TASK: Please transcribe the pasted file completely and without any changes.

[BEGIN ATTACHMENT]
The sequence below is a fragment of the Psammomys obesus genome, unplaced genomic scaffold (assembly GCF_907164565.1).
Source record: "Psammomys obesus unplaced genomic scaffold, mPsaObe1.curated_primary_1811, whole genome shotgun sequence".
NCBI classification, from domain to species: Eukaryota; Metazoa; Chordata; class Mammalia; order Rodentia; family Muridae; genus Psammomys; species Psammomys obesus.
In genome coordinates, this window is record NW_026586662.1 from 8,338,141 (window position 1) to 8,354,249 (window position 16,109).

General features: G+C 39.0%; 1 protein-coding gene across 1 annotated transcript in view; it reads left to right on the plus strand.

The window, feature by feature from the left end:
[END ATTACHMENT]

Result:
The sequence below is a fragment of the Psammomys obesus genome, unplaced genomic scaffold (assembly GCF_907164565.1).
Source record: "Psammomys obesus unplaced genomic scaffold, mPsaObe1.curated_primary_1811, whole genome shotgun sequence".
NCBI classification, from domain to species: Eukaryota; Metazoa; Chordata; class Mammalia; order Rodentia; family Muridae; genus Psammomys; species Psammomys obesus.
In genome coordinates, this window is record NW_026586662.1 from 8,338,141 (window position 1) to 8,354,249 (window position 16,109).

General features: G+C 39.0%; 1 protein-coding gene across 1 annotated transcript in view; it reads left to right on the plus strand.

The window, feature by feature from the left end: